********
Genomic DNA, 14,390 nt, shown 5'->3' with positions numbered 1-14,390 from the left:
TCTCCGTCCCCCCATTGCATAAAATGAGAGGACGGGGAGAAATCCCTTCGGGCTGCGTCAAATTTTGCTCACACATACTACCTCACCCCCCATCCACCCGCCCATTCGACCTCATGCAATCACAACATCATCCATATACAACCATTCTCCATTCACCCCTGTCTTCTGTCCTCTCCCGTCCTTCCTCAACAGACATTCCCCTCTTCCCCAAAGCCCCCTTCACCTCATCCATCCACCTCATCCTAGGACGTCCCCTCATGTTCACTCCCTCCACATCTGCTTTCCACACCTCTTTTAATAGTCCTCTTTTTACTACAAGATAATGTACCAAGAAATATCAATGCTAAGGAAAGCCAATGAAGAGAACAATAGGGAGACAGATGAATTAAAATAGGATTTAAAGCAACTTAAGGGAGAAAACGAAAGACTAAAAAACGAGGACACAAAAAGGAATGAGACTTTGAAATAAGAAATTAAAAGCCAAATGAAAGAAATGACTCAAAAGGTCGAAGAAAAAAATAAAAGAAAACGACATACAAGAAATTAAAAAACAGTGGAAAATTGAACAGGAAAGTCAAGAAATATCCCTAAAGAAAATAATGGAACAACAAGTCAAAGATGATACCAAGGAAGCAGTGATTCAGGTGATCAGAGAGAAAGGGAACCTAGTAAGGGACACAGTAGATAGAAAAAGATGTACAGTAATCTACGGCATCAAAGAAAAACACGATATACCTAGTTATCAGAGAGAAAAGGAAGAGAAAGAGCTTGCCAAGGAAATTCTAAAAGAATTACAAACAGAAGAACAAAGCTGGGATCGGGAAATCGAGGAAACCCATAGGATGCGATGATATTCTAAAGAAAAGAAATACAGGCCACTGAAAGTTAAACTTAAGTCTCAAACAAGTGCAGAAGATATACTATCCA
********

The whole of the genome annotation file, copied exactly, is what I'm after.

Genomic DNA, 14,390 nt, shown 5'->3' with positions numbered 1-14,390 from the left:
TCTCCGTCCCCCCATTGCATAAAATGAGAGGACGGGGAGAAATCCCTTCGGGCTGCGTCAAATTTTGCTCACACATACTACCTCACCCCCCATCCACCCGCCCATTCGACCTCATGCAATCACAACATCATCCATATACAACCATTCTCCATTCACCCCTGTCTTCTGTCCTCTCCCGTCCTTCCTCAACAGACATTCCCCTCTTCCCCAAAGCCCCCTTCACCTCATCCATCCACCTCATCCTAGGACGTCCCCTCATGTTCACTCCCTCCACATCTGCTTTCCACACCTCTTTTAATAGTCCTCTTTTTACTACAAGATAATGTACCAAGAAATATCAATGCTAAGGAAAGCCAATGAAGAGAACAATAGGGAGACAGATGAATTAAAATAGGATTTAAAGCAACTTAAGGGAGAAAACGAAAGACTAAAAAACGAGGACACAAAAAGGAATGAGACTTTGAAATAAGAAATTAAAAGCCAAATGAAAGAAATGACTCAAAAGGTCGAAGAAAAAAATAAAAGAAAACGACATACAAGAAATTAAAAAACAGTGGAAAATTGAACAGGAAAGTCAAGAAATATCCCTAAAGAAAATAATGGAACAACAAGTCAAAGATGATACCAAGGAAGCAGTGATTCAGGTGATCAGAGAGAAAGGGAACCTAGTAAGGGACACAGTAGATAGAAAAAGATGTACAGTAATCTACGGCATCAAAGAAAAACACGATATACCTAGTTATCAGAGAGAAAAGGAAGAGAAAGAGCTTGCCAAGGAAATTCTAAAAGAATTACAAACAGAAGAACAAAGCTGGGATCGGGAAATCGAGGAAACCCATAGGATGCGATGATATTCTAAAGAAAAGAAATACAGGCCACTGAAAGTTAAACTTAAGTCTCAAACAAGTGCAGAAGATATACTATCCA